It's the end of January and the Gotham City has not seen a full-blown snowstorm as yet. Which is kind of good, because we had seven blizzards last year and we are still recovering from the experience. Truth to be told, I like snow only in postcards and on ski slopes, hence, I do not mind this snowless Gotham. (A question and a message to all who disagree: Have you guys experienced a two-hour one way commute to work, in a midst of a winter storm? No. Well then, you do not have a voice in this matter.) The way things are, I stand very good chance that weather will cooperate and award me with snowless winter -- given how much we have globally warmed this planet, snow will soon be extinct. And then, mankind will follow, just like dinosaurs. (Just something to keep in mind.)
Another testament to what we are doing to our planet is the new species of viruses. Even the viruses are not what they used to be. In olden days, you get flu, you spend a couple of days in bed, you drink hot tea, TheraFlu and chicken broth, and you recover. Not anymore. Flu 2.0 is an ugly beast – I have been carrying it with me for the last three weeks; in the process I gifted it to Dr. V and Miss Pain, and they are now sick, and by the time they recover the virus will mutate and I will then get sick again, and things will be jolly in a never ending sort of way. Don’t you just love this time of the year, even under the snowless, globally warmed circumstances? The flower arrangement in my bedroom pretty much summarizes the sad state of affairs at this time of year -- dry, colorless and cracked -- and by that I mean my skin, lips, hair and nails, as well as pretty much everything else around. “Have patience,” tells me Dr. V, “the flu will go away. It will run its course.” Well, let me tell you something, patience is not the ability to wait; it is the ability not to go nuts while you are doing so. And I am not at that level of mastery as yet.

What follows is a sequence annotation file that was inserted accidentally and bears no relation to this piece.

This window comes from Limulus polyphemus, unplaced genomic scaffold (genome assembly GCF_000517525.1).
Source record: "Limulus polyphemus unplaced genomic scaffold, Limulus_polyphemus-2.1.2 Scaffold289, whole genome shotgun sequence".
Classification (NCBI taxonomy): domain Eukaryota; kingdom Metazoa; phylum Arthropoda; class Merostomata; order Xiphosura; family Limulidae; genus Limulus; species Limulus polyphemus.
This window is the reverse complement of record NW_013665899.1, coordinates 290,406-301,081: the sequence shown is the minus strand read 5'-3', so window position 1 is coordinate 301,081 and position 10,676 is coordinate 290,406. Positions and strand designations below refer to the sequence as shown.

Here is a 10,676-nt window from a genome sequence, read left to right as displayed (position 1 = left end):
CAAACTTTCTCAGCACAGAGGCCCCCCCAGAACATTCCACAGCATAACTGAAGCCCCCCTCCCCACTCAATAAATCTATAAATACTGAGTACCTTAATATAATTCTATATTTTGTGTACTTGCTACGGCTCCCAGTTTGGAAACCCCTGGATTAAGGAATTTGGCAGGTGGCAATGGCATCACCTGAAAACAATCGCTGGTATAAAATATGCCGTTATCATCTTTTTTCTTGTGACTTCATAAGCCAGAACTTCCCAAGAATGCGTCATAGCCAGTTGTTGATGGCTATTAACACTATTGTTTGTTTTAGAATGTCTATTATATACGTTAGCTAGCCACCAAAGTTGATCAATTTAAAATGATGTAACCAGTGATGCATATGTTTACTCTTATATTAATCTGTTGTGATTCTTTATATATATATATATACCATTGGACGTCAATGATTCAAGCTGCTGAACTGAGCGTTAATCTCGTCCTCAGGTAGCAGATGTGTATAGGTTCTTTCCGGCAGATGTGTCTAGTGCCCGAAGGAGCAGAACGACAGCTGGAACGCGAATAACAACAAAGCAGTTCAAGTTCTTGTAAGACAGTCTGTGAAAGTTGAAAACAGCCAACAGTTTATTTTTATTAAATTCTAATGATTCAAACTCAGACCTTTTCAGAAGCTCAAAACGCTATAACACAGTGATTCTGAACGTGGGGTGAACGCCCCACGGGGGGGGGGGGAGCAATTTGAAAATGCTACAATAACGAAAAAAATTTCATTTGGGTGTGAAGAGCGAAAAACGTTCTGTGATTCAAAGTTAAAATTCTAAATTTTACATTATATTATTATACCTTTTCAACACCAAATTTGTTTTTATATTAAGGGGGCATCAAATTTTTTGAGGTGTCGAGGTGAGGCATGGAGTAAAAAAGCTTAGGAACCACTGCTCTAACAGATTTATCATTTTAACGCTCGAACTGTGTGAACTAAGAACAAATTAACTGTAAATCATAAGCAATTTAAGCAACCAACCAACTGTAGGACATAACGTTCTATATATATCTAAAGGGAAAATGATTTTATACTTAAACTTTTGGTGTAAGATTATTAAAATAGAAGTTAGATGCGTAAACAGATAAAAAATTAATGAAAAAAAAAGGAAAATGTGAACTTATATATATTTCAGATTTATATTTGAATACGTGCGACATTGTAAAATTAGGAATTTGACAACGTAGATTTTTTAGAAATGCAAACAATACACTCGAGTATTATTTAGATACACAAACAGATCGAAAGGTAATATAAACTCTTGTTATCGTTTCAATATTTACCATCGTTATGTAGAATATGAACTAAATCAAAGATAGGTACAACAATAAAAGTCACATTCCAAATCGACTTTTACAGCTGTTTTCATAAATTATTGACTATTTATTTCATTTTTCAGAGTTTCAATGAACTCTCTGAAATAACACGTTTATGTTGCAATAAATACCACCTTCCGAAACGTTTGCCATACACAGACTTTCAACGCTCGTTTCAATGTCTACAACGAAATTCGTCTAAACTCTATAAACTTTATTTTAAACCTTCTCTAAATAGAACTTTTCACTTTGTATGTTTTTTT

When you are plagued with flu 2.0 and home-ridden, there is not much to do except for photographing the content of your fridge in the manner of old masters, and then dumping your subject(s) into a pot and making yourself a tubload of hot soup, in a vague hope that it will take you a spoonful or two ahead on the road to recovery. The advantage of making stock in a flu-like condition is that you are so weak and helpless, unable to do anything but sit next to your pot, observe the fruits of your labor and control the heat of the cooking medium with your little finger, thereby keeping your stock in close-to-simmer-but-not-quite-there-state, thereby thereby achieving crystal clear end product. Close to consommé clear end product. And as we all know, a consommé is not only a gift to the senses, it is a gift to our kitchen egos too – those with the powers to make perfect consommé are true kitchen samurais and culinary Bodhisattvas on a road to reincarnating as Thomas Keller.
Now, just in case the content of your fridge turns out to be resembling my flower arrangement (dry, cracked and colorless), or in plain English, just in case your subjects appear to be tuberous and mainly white, even better -- you are only a pot away from a true white winter wonderland. Yay to that!
Roasted White Winter Root Vegetable Broth with Herbs